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Anarchism: A Very Short Introduction (Very Short Introductions)
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31 of 31 people found the following review helpful
on 21 October 2007
Ward quotes Martin Buber: "All forms of government has this in common: each possesses more power than is required by the given conditions." Buber calls this this "political surplus". One only has to look around the world to see how such political surplus is spent.

I was surprised at the extent of anarchist influence. Ward devotes 4 pages to how anarchism functioned practically is Spain in the 1930's, where 3 million people were organized in anarchist communes.

Anarchists have been at the forefront of considering ecological sustainability. Ward cites authors who believe that anarchism is the only approach that can meet the ecological challenges we face.

Given the problems socialism has faced, Ward argues it is too soon to write off anarchism when looking for alternatives to present forms of government. We may have been taught little about anarchism except to be dismissive of it, but Ward's book is an excellent start to understanding what anarchism offers. There are many references to the works of anarchists.

If capitalism seems to work, albeit at a considerable ecological cost, the growing ecological crises may force us within our lifetimes to explore alternative ways of living. Socialism may not be a big enough change, retaining as it does a strong central government with its own political surplus. If you think you can manage more political participation that casting a vote every few years, anarchism may be worth studying.
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21 of 21 people found the following review helpful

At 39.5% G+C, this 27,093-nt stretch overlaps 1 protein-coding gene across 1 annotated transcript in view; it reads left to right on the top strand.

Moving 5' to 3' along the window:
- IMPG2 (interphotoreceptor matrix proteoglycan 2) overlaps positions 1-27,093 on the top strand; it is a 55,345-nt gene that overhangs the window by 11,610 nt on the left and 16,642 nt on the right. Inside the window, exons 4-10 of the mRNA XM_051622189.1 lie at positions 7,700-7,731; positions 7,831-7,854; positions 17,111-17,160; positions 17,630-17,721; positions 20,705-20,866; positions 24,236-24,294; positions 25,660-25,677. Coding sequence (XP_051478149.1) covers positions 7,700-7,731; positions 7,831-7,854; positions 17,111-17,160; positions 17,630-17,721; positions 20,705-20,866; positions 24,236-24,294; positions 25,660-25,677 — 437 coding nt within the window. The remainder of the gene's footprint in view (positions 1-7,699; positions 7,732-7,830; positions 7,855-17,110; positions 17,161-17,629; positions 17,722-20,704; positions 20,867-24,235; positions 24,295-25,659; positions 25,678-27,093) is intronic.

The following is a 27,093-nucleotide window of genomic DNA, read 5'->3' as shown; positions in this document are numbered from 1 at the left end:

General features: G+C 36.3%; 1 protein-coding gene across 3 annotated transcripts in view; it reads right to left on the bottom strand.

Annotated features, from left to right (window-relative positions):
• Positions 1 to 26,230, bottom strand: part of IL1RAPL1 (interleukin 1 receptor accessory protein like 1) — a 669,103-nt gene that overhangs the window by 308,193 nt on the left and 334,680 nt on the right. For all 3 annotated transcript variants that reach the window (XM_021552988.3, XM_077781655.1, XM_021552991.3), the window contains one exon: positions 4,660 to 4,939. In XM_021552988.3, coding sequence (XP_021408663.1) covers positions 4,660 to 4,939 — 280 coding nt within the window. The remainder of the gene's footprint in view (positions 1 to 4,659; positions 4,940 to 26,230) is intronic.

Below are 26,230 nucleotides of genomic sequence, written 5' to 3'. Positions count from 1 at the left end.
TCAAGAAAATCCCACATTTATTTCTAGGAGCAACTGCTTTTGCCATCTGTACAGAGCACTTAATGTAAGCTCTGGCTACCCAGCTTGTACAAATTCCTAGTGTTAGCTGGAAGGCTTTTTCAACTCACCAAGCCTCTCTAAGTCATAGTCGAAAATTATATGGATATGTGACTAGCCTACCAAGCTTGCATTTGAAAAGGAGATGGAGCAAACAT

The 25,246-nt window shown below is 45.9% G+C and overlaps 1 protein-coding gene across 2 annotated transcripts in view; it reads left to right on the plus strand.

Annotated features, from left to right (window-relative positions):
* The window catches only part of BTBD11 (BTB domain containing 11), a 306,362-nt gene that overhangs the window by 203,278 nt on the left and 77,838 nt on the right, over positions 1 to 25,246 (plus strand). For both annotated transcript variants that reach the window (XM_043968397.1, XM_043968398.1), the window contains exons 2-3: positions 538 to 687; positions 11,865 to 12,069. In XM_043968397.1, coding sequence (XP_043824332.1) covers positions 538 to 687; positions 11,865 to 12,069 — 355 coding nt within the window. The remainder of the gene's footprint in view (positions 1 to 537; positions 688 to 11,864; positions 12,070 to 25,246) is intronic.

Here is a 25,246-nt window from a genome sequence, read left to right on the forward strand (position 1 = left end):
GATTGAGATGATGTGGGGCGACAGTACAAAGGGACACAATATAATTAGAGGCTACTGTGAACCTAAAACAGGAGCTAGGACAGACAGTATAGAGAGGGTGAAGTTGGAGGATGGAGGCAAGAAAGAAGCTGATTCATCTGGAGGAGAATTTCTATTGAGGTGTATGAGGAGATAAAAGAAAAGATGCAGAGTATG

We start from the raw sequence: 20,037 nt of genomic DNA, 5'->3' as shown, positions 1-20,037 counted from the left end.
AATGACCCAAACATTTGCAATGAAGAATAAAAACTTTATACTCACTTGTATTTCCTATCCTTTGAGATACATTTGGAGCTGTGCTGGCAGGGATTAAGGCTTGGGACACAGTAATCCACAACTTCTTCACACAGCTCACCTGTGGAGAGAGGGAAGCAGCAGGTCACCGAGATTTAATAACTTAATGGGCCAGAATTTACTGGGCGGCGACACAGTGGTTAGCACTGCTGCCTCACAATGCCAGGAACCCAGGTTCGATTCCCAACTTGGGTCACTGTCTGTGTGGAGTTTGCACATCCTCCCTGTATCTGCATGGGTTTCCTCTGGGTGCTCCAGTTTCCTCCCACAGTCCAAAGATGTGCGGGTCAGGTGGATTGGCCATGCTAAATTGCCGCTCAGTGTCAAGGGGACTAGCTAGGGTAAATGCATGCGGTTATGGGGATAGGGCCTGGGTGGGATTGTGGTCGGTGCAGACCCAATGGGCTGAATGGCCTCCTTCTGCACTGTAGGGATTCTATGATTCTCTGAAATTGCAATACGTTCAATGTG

VINE VOICEon 29 January 2009
At university I studied a lot of "-isms" , but anarchism wasn't one of them.Clearly it was considered to be either of little consequence or too extreme to be taken seriously. This little pocket book is a reasonably good introduction to the topic. After reading it I got the impression that the classic anarchist position of desiring an absence of state power and voluntary co-operation are more ideals than anything else and that anarchists would have more realistic goals today such as the devolution of political and economic power and the support for minorities rights and various social liberation movements.They appear to have a lot in common with socialists apart from their attitude toward state power. Unfortunately anarchism seems to be associated with violence and terrorism, but at heart it appears to be a libertarian, peaceful ideology ;it's just that it's goals of removing the state are inevitably going to provoke confrontation. A lot of anarchist ideas are appealing but it has an optimistic, perhaps naive view of "human nature", thinking that people will co-operate peacefully in the absence of a state, rather than the more likely prospect of the greedy, violent and cunning having a field day.After reading this book I might investigate the topic in more depth.It is a good introduction.
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9 of 9 people found the following review helpful
on 5 September 2009
Highly informative & well written. Bakukin could have written 1984. Clearly shows the core importance of individual freedom in all things & the all too well known failings of "the system".

Ideas on rehabilitation rather than impisonment make sense to a point, but what would solution be for murder?